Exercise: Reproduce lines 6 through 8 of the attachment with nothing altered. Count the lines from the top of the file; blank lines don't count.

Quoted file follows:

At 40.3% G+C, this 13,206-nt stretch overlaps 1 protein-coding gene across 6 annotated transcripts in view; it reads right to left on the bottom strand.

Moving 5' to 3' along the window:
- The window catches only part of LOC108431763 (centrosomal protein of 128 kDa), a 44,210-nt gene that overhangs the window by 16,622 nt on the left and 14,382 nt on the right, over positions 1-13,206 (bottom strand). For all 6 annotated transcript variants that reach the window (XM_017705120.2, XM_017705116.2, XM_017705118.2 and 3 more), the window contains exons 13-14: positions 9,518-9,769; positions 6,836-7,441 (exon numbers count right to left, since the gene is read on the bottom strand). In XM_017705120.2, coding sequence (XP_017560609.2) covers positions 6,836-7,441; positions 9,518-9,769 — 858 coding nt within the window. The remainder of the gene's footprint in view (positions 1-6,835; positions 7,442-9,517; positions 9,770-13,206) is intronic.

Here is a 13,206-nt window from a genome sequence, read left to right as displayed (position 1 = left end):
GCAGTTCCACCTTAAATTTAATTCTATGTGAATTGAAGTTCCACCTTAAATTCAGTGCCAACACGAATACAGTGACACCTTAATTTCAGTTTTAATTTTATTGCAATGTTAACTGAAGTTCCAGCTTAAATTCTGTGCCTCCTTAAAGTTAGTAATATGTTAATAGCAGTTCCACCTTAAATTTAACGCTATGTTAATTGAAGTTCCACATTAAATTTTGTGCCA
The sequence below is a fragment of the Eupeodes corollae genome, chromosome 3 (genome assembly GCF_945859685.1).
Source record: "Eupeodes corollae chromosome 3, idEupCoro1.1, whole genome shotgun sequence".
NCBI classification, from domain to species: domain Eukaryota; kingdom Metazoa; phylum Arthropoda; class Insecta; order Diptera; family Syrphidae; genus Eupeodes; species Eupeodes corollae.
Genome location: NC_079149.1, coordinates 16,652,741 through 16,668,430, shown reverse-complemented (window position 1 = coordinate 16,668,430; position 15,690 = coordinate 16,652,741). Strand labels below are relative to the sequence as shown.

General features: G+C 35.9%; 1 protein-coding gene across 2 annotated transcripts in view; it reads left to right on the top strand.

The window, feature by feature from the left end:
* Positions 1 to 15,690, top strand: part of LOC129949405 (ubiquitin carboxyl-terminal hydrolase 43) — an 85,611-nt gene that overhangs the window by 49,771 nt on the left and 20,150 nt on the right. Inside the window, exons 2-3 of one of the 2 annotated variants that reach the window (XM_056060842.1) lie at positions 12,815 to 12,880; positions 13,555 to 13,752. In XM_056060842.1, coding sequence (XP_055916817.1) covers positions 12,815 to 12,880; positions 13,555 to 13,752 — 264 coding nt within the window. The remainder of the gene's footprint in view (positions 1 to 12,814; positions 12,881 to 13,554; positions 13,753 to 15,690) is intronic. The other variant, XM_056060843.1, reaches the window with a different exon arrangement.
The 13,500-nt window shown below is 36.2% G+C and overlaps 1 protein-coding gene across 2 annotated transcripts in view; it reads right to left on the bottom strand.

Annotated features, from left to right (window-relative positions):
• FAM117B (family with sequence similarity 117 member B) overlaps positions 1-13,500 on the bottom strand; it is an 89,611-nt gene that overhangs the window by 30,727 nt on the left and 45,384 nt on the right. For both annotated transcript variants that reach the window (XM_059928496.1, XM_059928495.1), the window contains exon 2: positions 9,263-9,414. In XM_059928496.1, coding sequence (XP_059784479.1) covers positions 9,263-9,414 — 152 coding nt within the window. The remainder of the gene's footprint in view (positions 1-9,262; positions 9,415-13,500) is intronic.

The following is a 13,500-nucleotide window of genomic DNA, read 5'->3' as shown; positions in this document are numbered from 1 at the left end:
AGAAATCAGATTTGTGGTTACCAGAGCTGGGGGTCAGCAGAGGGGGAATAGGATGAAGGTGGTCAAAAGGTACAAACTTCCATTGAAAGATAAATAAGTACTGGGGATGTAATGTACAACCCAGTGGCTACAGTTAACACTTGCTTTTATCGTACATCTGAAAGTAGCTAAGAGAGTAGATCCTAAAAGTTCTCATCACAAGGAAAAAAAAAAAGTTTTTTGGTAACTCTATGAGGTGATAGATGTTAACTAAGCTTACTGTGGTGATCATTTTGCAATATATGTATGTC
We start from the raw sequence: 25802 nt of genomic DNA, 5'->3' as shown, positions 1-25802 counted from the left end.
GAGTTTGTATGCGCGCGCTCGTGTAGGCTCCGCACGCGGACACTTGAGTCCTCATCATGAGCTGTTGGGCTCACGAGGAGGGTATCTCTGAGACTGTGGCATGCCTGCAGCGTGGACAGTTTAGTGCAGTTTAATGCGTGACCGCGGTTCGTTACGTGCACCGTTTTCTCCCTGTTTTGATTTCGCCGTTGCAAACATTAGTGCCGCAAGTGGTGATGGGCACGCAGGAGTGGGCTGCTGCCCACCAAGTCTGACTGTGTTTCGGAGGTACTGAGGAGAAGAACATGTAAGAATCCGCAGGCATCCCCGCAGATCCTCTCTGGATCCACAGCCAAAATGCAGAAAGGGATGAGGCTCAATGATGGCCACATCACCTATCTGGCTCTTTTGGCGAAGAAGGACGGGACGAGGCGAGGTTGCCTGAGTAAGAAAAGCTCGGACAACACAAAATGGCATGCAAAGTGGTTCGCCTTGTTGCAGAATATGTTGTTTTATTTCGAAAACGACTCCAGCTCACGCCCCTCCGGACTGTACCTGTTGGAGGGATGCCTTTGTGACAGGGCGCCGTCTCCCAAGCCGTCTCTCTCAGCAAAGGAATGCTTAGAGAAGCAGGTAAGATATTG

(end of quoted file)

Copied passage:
The sequence below is a fragment of the Eupeodes corollae genome, chromosome 3 (genome assembly GCF_945859685.1).
Source record: "Eupeodes corollae chromosome 3, idEupCoro1.1, whole genome shotgun sequence".
NCBI classification, from domain to species: domain Eukaryota; kingdom Metazoa; phylum Arthropoda; class Insecta; order Diptera; family Syrphidae; genus Eupeodes; species Eupeodes corollae.